Smith comment: Posterior leads may be beneficial if the standard 12-lead is non-diagnostic.  There is literature to support this (see below literature on posterior leads).  However, that literature always requires at least 1 mm of ST Depression in 2 consecutive precordial leads for the diagnosis of Posterior MI. If that amount does not exist, the ECG is considered nondiagnostic. But in fact many ECGs with minimal ST Depression in V2 and V3 are diagnostic.  This is because V2 and V3 normally have baseline ST Elevation. ANY AMOUNT of ST depression is abnormal in these 2 leads.  Thus many "non-diagnostic" 12-lead ECGs really are diagnostic.  (I often say that "It is not the ECG that is not diagnostic; it is the interpreter.) See example ECG of tiny STD, at the bottom.

Case continued

ED bedside US: "inferolateral wall motion abnormality."

The patient was taken for cath at around 0900 (more than 3 hours after ED arrival). A proximal LCX occlusion (100%, TIMI 0) was found and stented.

The second troponin also resulted at >25,000 ng/L, and no further troponins were ordered.

Here is the ECG after cath:

Resolving STD,  posterior reperfusion T waves, and developing R waves (like posterior Q waves). 

2 days later:

Similar to prior, increasing R waves, and persistent STD (this is consistent with developing posterior aneurysm, or at least "persistent ST deviation after old MI").

See this ECG of a patient with proven inferior-posterior aneurysm, from Smith's book:

Learning Points:

The most important and reproducible finding for posterior OMI on the standard 12-lead ECG is ST depression maximal in V1-V4. We are studying this now, have published this in abstract form, and are currently writing a full manuscript.  We did not record posterior leads for the study, but we did find that ST depression maximal in V1-V4 had 88% sensitivity for OMI.

See these other cases of posterior OMI, many of which were missed, and some of which died:

Interventionalist at the Receiving Hospital: "No STEMI, no cath. I do not accept the transfer."

See this case of posterior MI with tiny ST depression:
This was texted to Dr. Smith with "46 year old with chest pain".  
He texted back: "Posterolateral OMI, activate the cath lab".  
This is diagnostic because V2 and V3 have a tiny amount of ST depression which should not be there, AND also a tiny amount of STD in III and aVF, which is reciprocal to a tiny amount of STE in aVL.  And it all fits together as a posterolateral OMI. Cath showed 100% obtuse marginal occlusion and peak troponin I was 85 ng/mL, a very large OMI.

More Discussion by Smith on Posterior Leads

This is a letter to the editor that is a great review: Wong C-K. Usefulness of leads V7, V8, and V9 ST elevation to diagnose isolated posterior myocardial infarction. Int J Cardiol [Internet] 2011;146(3):467–9. Available from: http://dx.doi.org/10.1016/j.ijcard.2010.10.137

The below 2 studies by Matetzky are the best prior evidence on posterior leads vs. ST Depression in V1-V4.  Studies comparing the 2 lead locations compare 1 mm ST depression in V1-V4 with 0.5 mm STE in posterior leads (actually, only one of the 2 studies specified the amount of ST depression and number of leads).  This ignores the fact that most people have at least 1 mm of STE at baseline in leads V2 and V3.  Thus, ANY ST depression in V2 or V3 is abnormal: to require 1 mm STD in these leads will result in poor sensitivity.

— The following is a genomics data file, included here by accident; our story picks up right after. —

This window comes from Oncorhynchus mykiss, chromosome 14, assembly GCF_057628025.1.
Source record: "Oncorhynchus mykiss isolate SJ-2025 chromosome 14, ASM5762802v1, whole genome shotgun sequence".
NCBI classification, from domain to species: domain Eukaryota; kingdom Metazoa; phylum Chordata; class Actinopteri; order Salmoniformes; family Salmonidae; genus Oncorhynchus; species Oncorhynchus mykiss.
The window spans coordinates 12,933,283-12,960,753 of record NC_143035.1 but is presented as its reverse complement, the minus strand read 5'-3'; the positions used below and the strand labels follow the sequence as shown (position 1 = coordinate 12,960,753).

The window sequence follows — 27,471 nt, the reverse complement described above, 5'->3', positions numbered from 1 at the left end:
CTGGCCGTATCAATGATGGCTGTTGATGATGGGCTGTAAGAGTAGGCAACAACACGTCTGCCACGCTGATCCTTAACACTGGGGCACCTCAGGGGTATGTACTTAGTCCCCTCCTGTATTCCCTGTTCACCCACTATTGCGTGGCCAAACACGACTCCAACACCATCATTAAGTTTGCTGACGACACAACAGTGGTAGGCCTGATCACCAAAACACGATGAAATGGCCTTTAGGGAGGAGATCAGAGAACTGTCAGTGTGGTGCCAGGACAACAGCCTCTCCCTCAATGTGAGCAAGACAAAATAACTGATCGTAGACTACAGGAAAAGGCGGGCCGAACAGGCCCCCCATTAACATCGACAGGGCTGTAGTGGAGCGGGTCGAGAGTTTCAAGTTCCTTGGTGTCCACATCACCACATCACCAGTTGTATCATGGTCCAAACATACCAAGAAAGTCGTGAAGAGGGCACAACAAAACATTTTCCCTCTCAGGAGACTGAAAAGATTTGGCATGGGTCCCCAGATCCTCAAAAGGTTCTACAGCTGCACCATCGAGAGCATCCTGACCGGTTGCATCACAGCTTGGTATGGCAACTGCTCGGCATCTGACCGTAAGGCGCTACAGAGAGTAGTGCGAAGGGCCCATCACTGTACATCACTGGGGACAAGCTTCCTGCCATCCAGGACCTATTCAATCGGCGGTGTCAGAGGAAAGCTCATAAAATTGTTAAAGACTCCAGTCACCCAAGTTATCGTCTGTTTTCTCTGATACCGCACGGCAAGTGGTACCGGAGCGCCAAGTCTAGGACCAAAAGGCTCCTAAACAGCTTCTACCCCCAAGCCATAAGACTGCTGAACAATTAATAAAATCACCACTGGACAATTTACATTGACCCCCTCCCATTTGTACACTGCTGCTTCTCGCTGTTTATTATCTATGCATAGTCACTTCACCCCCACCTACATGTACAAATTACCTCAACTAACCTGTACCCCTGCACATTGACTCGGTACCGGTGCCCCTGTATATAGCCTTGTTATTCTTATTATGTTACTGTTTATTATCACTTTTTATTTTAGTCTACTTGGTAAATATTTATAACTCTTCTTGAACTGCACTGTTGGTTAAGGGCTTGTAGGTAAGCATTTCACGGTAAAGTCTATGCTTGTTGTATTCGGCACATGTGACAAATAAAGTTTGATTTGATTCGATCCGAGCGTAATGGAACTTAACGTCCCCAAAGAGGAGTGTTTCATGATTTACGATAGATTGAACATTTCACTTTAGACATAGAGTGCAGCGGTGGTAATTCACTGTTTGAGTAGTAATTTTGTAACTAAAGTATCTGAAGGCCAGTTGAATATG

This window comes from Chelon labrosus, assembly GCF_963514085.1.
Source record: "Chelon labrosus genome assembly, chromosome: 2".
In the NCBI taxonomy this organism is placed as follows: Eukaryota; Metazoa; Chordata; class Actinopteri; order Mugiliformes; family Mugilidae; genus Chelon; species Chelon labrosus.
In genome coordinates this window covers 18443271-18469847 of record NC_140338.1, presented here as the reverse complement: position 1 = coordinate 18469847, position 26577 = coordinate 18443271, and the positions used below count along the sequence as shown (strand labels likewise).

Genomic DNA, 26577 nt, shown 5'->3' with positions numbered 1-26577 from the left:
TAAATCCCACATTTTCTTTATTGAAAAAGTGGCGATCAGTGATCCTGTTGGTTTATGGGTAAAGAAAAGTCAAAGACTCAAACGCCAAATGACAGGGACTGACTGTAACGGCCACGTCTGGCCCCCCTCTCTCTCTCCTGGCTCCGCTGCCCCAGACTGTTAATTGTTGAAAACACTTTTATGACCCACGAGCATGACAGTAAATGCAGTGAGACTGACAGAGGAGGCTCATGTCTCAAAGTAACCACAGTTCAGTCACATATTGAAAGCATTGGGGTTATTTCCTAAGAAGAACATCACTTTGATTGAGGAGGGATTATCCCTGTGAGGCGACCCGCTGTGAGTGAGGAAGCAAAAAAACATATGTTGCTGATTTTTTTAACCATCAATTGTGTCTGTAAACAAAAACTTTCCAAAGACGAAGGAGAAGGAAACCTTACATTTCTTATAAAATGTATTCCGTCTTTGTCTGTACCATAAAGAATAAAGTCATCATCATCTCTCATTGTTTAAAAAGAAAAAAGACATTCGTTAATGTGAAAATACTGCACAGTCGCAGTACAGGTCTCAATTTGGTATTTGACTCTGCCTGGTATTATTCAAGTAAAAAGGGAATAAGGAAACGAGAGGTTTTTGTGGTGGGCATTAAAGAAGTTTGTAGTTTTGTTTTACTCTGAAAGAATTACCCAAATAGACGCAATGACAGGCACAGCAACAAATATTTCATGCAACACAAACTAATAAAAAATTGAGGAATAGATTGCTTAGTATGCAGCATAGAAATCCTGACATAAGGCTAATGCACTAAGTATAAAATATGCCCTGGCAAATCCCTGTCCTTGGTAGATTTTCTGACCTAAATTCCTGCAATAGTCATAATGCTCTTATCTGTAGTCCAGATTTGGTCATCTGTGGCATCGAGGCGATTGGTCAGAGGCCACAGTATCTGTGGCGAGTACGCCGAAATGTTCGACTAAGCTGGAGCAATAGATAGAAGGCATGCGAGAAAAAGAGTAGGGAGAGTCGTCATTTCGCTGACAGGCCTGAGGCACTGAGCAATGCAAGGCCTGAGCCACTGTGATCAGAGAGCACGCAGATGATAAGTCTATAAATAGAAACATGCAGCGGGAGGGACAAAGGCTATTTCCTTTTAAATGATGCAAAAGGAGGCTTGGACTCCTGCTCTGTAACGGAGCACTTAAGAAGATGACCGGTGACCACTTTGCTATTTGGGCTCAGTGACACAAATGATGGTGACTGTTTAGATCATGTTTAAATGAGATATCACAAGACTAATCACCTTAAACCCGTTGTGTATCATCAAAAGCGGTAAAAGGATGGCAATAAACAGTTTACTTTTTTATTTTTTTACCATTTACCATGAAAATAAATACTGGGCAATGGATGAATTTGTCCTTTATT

Thus, my practice is the following: if there is STD of any amount that is maximal in V1-V4, especially V2 and V3, I will not let absence of STE in posterior leads dissuade me from the diagnosis of posterior OMI.  One might use posterior leads to detect ST depression in those leads, which will support the unlikely possibility that the ST depression in V1-V4 is due to subendocardial ischemia.(Wong)

Baseline ECG has STE in V2, V3 (Surawicz, Macfarlane):
Surawicz B, Parikh SR. Prevalence of male and female patterns of early ventricular repolarization in the normal ECG of males and females from childhood to old age. J Am Coll Cardiol [Internet] 2002;40(10):1870–6. Available from: http://www.ncbi.nlm.nih.gov/entrez/query.fcgi?cmd=Retrieve&db=PubMed&dopt=Citation&list_uids=12446073.

Macfarlane PW, Browne D, Devine B, et al. Modification of ACC/ESC criteria for acute myocardial infarction. J Electrocardiol [Internet] 2004;37 Suppl:98–103. Available from: http://www.ncbi.nlm.nih.gov/entrez/query.fcgi?cmd=Retrieve&db=PubMed&dopt=Citation&list_uids=15534817

This study by Shah et al. shows that the STD of subendocardial ischemia (in contrast to posterior OMI) is maximal in V5 and V6.
Shah A, Wagner GS, Green CL, et al. Electrocardiographic differentiation of the ST-segment depression of acute myocardial injury due to the left circumflex artery occlusion from that of myocardial ischemia of nonocclusive etiologies. Am J Cardiol [Internet] 1997;80(4):512–3. Available from: https://europepmc.org/article/med/9285669

However, STD in V1-V4 can occasionally be due to subendocardial ischemia.  
Poh K-K, Chia B-L, Tan H-C, Yeo T-C, Lim Y-T. Absence of ST elevation in ECG leads V7, V8, V9 in ischaemia of non-occlusive aetiologies. Int J Cardiol [Internet] 2004;97(3):389–92. Available from: http://dx.doi.org/10.1016/j.ijcard.2003.10.022.  These authors studied 35 patients with ST depression on exercise test. None had posterior ST Elevation and many had posterior ST depression.
Thus, if posterior leads also show ST depression, then subendocardial ischemia is probable!!  This review supports that, if it is subendocardial ischemia, it should manifest as STD in posterior leads in addition to anterior leads.  The subendocardial ischemia is diffuse, with ST depression pointing outward from all walls except for the "base" of the heart, which has no wall, and therefore the combined ST depression vector is towards the apex (V5, V6)